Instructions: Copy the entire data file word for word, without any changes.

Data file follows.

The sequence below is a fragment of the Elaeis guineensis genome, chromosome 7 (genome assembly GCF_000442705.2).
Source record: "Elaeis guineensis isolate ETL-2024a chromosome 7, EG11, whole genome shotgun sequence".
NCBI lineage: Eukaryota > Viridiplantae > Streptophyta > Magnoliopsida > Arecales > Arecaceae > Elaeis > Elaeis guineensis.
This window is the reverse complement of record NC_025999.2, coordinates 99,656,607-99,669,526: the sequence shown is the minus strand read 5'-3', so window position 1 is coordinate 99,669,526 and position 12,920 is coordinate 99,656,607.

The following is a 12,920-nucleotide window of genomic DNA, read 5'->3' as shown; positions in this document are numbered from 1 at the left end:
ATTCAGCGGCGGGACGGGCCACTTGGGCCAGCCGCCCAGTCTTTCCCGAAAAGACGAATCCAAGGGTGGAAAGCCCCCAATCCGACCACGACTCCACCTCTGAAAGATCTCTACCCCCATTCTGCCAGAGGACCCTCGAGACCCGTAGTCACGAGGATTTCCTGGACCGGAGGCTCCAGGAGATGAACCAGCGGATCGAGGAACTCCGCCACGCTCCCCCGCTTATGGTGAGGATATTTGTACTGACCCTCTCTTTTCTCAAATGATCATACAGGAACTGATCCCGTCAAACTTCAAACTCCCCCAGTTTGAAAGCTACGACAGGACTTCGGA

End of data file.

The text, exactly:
The sequence below is a fragment of the Elaeis guineensis genome, chromosome 7 (genome assembly GCF_000442705.2).
Source record: "Elaeis guineensis isolate ETL-2024a chromosome 7, EG11, whole genome shotgun sequence".
NCBI lineage: Eukaryota > Viridiplantae > Streptophyta > Magnoliopsida > Arecales > Arecaceae > Elaeis > Elaeis guineensis.
This window is the reverse complement of record NC_025999.2, coordinates 99,656,607-99,669,526: the sequence shown is the minus strand read 5'-3', so window position 1 is coordinate 99,669,526 and position 12,920 is coordinate 99,656,607.

The following is a 12,920-nucleotide window of genomic DNA, read 5'->3' as shown; positions in this document are numbered from 1 at the left end:
ATTCAGCGGCGGGACGGGCCACTTGGGCCAGCCGCCCAGTCTTTCCCGAAAAGACGAATCCAAGGGTGGAAAGCCCCCAATCCGACCACGACTCCACCTCTGAAAGATCTCTACCCCCATTCTGCCAGAGGACCCTCGAGACCCGTAGTCACGAGGATTTCCTGGACCGGAGGCTCCAGGAGATGAACCAGCGGATCGAGGAACTCCGCCACGCTCCCCCGCTTATGGTGAGGATATTTGTACTGACCCTCTCTTTTCTCAAATGATCATACAGGAACTGATCCCGTCAAACTTCAAACTCCCCCAGTTTGAAAGCTACGACAGGACTTCGGA